10/20/2017 1:25 AM

OMGsh! I just came back here at home (at work, I just get a block to any video) and saw that your post had a video! I ameliorate my previous post somewhat. (I really don't like insects all that much - I don't want to be called a hater though )

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#13

Re: Decline in Flying Insects

10/19/2017 4:18 PM

Alarm over decline in flying insects

BBC News · 7 hours ago

New study suggests insect populations have declined by 75% over 3 decades

CNN · 2 hours ago

Flying Insects Are Disappearing and That's Not a Good Thing

New York Magazine · 16 hoThe mass of insects collected by monitoring traps in the Orbroicher Bruch nature reserve in northwest Germany dropped by 78% in 24 years.

(GRAPHIC) G. GRULLÓN/SCIENCE; (DATA) M. SORG ET AL., MITTEILUNGEN AUS DEM ENTOMOLOGISCHEN VEREIN KREFELD 1, 1–5 (2013) © 2013 ENTOMOLOGISCHER VEREIN KREFEL

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#31
In reply to #13

Re: Decline in Flying Insects

10/20/2017 12:17 PM

Then put up the magnifying glass (burns the insects), and for crying out loud, take down the sticky counter traps, so the populations will increase again.

One other note: insects are being wiped out by the use of pesticides in nurseries, so stop buying all those potted plants, pot plants too.

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#15

Re: Decline in Flying Insects

10/19/2017 7:14 PM

There are distinctly fewer insects around here at the moment.

Last week I killed over 100,000 bees.

They were mine in five hives.

Infected with AFB (American Foul Brood) and there is no recovery possible. Had to notify biosecurity authority, Department of Primary Industry and so on. Fire bans in place here, so additional hoop to jump through to get the hives and everything incinerated.

I am sad!

Might start up again next season.

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#33
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Re: Decline in Flying Insects

10/20/2017 12:19 PM

American Foul Brood - I object!

Never heard of those.

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#19

Re: Decline in Flying Insects

10/19/2017 11:23 PM

You couldn't prove a decline by me, at least not in my little town here in the Shenandoah Valley. It's almost impossible to go out in the evening without getting eaten alive by mosquitoes and biting gnats or whatever. Even during the heat of the day the bugs trying to fly up my nose or in my eyes is very annoying. Mowing the lawn stirs them up and makes things unbearable. Worst I've seen in 10 years of living here.

Plus I planted a good bit of lavender in the front flower beds. That's attracted record numbers of butterflies and moths. Even a few honey bees that I rarely see here in town.

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#20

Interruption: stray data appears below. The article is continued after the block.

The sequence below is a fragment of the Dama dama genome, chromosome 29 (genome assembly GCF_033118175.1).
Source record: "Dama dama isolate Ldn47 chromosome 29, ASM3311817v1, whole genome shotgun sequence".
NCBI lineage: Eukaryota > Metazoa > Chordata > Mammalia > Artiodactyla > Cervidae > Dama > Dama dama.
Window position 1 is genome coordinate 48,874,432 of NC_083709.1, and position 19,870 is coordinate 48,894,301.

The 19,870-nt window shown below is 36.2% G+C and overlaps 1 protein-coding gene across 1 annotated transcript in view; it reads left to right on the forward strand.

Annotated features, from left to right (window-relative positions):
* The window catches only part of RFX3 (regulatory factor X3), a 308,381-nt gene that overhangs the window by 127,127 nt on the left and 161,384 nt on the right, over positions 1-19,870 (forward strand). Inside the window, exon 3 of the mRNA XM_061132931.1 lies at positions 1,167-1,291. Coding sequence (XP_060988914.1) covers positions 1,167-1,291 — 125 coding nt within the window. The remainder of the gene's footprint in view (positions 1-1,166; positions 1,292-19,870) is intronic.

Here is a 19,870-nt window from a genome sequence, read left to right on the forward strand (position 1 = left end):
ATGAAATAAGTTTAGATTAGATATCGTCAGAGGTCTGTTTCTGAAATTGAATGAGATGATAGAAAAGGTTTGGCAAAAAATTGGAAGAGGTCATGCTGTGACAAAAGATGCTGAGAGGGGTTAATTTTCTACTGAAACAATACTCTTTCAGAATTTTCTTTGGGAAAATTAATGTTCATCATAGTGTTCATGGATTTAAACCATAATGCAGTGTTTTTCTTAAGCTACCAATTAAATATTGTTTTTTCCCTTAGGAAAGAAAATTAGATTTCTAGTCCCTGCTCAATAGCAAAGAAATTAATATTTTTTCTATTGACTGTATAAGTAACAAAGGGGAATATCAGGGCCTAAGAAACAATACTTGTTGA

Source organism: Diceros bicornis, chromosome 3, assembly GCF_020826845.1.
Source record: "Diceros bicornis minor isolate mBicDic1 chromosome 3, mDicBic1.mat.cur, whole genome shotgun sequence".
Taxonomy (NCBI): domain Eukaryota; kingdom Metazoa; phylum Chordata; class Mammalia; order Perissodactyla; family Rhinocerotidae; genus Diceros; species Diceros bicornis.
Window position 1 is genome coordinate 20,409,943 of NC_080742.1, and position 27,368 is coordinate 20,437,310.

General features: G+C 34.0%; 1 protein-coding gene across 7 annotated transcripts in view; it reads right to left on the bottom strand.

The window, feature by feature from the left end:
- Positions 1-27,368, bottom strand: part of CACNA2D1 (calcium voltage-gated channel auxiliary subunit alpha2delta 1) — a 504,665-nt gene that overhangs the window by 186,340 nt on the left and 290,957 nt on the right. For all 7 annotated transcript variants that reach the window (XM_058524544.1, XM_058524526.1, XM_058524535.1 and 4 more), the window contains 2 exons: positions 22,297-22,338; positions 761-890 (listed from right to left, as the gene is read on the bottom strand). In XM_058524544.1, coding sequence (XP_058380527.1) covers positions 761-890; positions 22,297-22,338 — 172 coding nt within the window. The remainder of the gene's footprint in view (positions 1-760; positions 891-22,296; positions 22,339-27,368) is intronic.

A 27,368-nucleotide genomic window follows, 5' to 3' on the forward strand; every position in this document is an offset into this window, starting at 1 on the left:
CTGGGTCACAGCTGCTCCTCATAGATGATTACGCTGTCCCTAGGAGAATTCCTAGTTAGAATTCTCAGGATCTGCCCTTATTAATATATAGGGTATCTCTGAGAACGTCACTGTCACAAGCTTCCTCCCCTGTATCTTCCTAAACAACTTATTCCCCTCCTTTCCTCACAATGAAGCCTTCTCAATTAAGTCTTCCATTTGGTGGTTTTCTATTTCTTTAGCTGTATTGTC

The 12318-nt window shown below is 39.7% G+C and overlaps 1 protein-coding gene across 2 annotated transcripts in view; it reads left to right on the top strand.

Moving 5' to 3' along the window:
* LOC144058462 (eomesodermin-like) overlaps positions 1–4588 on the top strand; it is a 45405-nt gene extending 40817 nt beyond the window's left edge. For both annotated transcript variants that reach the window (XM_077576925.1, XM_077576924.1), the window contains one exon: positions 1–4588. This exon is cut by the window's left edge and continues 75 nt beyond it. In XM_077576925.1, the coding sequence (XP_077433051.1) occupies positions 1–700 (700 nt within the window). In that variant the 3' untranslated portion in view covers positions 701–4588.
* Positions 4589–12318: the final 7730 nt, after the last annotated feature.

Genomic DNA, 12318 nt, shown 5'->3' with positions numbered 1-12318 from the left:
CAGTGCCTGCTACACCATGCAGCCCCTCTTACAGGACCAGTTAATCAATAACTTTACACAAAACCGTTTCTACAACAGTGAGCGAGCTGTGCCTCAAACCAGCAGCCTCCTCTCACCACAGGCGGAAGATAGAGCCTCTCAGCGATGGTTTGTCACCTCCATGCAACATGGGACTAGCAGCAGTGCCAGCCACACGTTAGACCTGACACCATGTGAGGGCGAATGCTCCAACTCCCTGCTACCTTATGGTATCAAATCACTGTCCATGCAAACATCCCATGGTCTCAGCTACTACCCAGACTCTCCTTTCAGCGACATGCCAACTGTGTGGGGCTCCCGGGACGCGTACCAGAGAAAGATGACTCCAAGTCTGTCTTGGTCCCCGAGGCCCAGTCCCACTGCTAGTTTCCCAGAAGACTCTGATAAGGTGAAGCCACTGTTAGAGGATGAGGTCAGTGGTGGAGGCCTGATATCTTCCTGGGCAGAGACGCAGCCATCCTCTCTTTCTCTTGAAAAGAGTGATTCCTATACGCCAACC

Re: Decline in Flying Insects

10/19/2017 11:44 PM

Has anybody considered all of the habitats that have been destroyed or rendered useless by human activity, primarily improvements (as far as humans are concerned) in sanitation over the past century?

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#21
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Re: Decline in Flying Insects

10/19/2017 11:58 PM

But, according to the forum's "men of science" the increased concentration of CO2 should give the bugs more trees and vegetation to breed in, and the added heat should promote even more bugs, giving their predators more food to eat.

Something's not right here.

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#34
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Re: Decline in Flying Insects

10/20/2017 12:21 PM

pesticide use in big box store nurseries. Ban it! They are killing our bees that we have been shipping to Australia - you know, the American Foul Breed (AFB).

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#40
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Re: Decline in Flying Insects

10/20/2017 10:23 PM

Not if they still have no place to live and breed.

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#25

Re: Decline in Flying Insects

10/20/2017 6:27 AM

No decline where I am, from my observation. In mid September, my wife heard a humming noise in the wall of our bedroom. Careful inspection revealed a paper thin spot in the drywall. I think the yellow jackets were minutes from breaking through. I slapped a patch of sheet metal and duct tape over the spot and we got an exterminator in and he took care of them. Still haven't fixed the drywall.

A week later wife and I were out on our woods obstacle course doing a workout and she went over a ground nest and out they came. They were on her and I couldn't swat them off quick enough. She got stung nine times. I haven't seen her take her pants off that fast since our honeymoon.

So they seem pretty mean and busy here.

jhammond

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#26

Re: Decline in Flying Insects

10/20/2017 7:53 AM

Les Nessman here, reporting live in the Upper Midwest in the United States, (Northeast Wisconsin),

  • this year, the flys been near non existent,